Part 2 – What causes damage to our Microbiome?
Today, I want to start by asking you to imagine in your mind’s eye, the most incredibly diverse and beautiful garden you have ever seen. It could be based on reality or it could be based on what you know of the wonder and diversity of this amazing planet we live on. For me, I’m actually taken to a forest rather than a garden – to the Amazon Rainforest – where you can find an estimated 10% of the world’s known biodiversity. Well a healthy microbiome is a little bit like that garden or the forest you imagined. When it’s healthy and thriving, it is teeming with life – with a huge variety of species – all with crucial, yet differing roles, that sustain not only the direct environment in which they live (our gut) but also every system that contributes to the life and vitality of the human body.
Just as we can’t think of the Amazon Rainforest without simultaneously thinking about the many things that threaten it’s very existence and value. Our microbiomes are subject to different yet, just as significant threats.
Some of the primary things that cause damage to our microbiome’s include:
- Overuse of antibiotics.
While they are rightly seen as a marvel of modern medicine and can be life saving in some situations, scientists and medical practitioners alike are in complete agreement that their overuse in recent decades is likely to be the primary cause of decline in the diversity and health of our microbiome’s. Study after study reports “….rapid and long-lasting impacts from even a single dose of antibiotics, in some cases with full recovery of the microbiome never observed.” I’m not for a second advocating that we never use antibiotics, but at the same time we need to be really considered in their use as their effects on our microbiomes are far from benign.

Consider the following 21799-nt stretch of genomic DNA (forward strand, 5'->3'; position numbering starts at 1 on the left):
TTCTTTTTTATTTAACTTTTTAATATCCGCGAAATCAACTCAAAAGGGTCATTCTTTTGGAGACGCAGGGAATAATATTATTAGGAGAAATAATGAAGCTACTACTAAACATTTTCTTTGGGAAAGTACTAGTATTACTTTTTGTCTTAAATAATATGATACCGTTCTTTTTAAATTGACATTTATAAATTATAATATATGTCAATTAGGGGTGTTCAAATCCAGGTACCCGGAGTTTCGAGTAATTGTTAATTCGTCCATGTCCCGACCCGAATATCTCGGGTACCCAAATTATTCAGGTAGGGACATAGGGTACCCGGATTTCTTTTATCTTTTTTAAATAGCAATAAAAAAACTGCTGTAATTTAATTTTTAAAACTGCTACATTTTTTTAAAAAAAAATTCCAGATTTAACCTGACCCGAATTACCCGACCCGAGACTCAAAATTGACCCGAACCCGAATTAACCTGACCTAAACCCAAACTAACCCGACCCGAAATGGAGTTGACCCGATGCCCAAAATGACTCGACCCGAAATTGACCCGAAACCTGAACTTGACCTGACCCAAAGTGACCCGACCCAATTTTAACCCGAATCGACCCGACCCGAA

Imagine finding some weeds in the garden you imagined above? And then spraying a powerful herbicide like roundup on the garden to get rid of those weeds – now you can see just how difficult it can be to use an antibiotic without causing damage to the overall health of the gut microbiome.
? Did you know it can take several years for your microbiome to recover from a single dose of antibiotics?
Thankfully, more is being discovered all the time about what we can do to limit the impacts of antibiotics on our microbiomes and I will touch on some of those strategies over the next few days.
2. Eating highly processed foods.
In a fascinating insight into just how much highly processed foods can impact our microbiome, a Professor of Genetic Epidemiology at King’s College London, Tim Spector, had his son Tom, eat nothing but McDonalds for a 2 week period. He performed stool testing both before and after the 2 week period. Incredibly, those tests showed a loss of around 1400 species of bacteria, or 40% of the species originally detected. Pretty astounding hey? You can imagine how this kind of diet long term could lead to complete extinction of some species – species that may be crucial to our long term health and vitality.
3. Overuse of cleaning products and antibacterial hand sanitisers .
Yes they get rid of unwanted bacteria but they also kill off the bacteria on our skin and if ingested (which can happen as easily as eating straight after lathering our hands with hand sanitiser) then they also kill of bacteria in our gut. We are much better off just using soap and water rather than
4. Toxins/Chemicals – on our food and in our environment.
7. Lack of exposure to soil and animals.
When our gut bacteria get out of balance – when too many of the not-so-desirable bacteria outweigh the good bacteria it is called dysbiosis. Disturbances to the gut microbiome or dysbiosis are now linked to almost every modern disease state or condition known to humans.
In any discussion of the Amazon Rainforest we go straight to thinking about the rates of deforestation and its implications for not only the animals and communities that live directly in and around the forest but also for the health of our planet and ultimately for humanity. I wonder how long it will take before we come to see that an equally devastating deforestation and potential extinction of species is also taking place and its happening right here, in front of our eyes or more correctly inside our guts?
Over the next few days I will share some of the things we can do to reduce the likelihood of dysbiosis or if you suspect you or your children may already be affected by dysbiosis, heal the gut and restore some balance and therefore health. xx